In the Studio with Nina Earley
November 17, 2014 by Jess
“Some, however, would derive the word from sans terre without land or a home, which, therefore, in the good sense, will mean, having no particular home, but equally at home everywhere.” - Henry David Thoreau, Walking
This is the quote with which I began my MFA thesis, which I wrote at the beginning of this year, at which point I could not have imagined how fitting it truly would become just a few months after completing graduate school. I am very familiar with Thoreau’s thought of being equally at home everywhere; having left my home country when I was 15, I belong both there and here, and feel as at home in these two countries as I do in places I spent only a year studying.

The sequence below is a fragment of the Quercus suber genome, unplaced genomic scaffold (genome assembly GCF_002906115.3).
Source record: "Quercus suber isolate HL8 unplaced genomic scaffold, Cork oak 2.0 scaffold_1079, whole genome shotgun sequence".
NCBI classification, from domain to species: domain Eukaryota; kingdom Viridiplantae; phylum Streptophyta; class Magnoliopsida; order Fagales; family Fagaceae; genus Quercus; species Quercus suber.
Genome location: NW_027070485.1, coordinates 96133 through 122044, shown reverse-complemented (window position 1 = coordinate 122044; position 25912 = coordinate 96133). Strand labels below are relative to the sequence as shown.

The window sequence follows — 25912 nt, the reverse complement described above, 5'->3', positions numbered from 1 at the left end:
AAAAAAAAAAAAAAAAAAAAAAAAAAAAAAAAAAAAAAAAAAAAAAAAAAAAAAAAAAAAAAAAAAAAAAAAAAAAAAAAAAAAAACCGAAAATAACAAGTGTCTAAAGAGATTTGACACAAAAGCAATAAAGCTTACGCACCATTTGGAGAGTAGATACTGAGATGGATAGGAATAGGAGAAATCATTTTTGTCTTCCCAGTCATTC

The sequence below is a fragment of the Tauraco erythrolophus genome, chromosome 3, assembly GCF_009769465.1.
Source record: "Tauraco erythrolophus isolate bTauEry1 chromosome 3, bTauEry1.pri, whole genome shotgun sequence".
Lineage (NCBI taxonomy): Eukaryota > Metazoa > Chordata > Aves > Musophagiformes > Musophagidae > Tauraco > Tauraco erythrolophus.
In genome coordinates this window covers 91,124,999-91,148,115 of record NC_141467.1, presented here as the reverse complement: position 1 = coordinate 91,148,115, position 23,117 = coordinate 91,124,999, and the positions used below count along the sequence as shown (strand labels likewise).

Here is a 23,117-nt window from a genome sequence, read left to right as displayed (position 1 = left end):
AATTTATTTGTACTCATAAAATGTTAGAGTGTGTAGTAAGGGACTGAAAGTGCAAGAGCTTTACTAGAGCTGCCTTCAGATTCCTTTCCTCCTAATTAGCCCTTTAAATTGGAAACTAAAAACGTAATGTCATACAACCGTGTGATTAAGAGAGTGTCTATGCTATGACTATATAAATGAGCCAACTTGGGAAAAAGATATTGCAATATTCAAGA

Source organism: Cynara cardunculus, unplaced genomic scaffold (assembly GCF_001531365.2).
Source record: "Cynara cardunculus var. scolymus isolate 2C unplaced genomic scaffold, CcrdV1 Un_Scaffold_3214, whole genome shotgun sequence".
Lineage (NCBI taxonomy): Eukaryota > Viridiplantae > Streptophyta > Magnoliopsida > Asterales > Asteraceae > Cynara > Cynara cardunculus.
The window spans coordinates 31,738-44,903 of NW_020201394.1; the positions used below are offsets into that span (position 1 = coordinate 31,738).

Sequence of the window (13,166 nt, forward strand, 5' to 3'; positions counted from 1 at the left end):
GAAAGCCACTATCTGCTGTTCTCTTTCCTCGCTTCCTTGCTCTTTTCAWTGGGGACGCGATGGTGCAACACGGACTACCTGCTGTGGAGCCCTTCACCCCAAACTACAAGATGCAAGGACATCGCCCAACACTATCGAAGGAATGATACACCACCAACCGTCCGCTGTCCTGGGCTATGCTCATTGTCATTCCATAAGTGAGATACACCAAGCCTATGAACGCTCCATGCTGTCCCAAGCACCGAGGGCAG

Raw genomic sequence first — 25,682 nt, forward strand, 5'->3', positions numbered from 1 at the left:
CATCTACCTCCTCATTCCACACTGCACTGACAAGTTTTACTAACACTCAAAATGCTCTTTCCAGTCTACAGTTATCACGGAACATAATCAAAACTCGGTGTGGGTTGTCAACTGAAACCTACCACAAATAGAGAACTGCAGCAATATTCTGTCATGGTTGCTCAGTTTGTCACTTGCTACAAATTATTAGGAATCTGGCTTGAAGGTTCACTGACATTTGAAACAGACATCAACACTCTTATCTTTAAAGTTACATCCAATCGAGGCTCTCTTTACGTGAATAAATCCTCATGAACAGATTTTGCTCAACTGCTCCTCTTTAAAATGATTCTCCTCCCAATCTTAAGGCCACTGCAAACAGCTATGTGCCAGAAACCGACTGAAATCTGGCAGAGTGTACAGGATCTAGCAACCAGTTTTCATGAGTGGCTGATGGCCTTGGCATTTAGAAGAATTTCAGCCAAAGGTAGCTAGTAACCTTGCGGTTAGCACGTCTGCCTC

In my art this feeling manifests in the themes I explore: walking, memory, and place. I draw maps of walks in order to combat my fear of forgetting. My MFA thesis work centered on a walk in my hometown that I know very well, but no longer have ready access to. I have been using the drawings I make of these walks as negatives for cyanotypes, which I expose on fabric in the sun, later sewing further layers of the map lines on top of the print.
Once I had moved into my studio I thought that a good starting point for a new series would be Walden Pond. With these first few pieces I have started exploring the shape of Walden Pond, drawing a map with sewn lines, and allowing that shape to morph naturally. I am still working with cyanotype, though I’ve moved away from the flowing large cotton and silk organza panels for now in favor of canvas as backgrounds, using pieces of printed silk organza as part of the map lines and shapes. The stretched canvas allows for a different way to explore materials that the free-hanging cotton panels did not. As I am exploring new subject matter, I am also excited to be experimenting with some changes in material and seeing how those changes transform the work.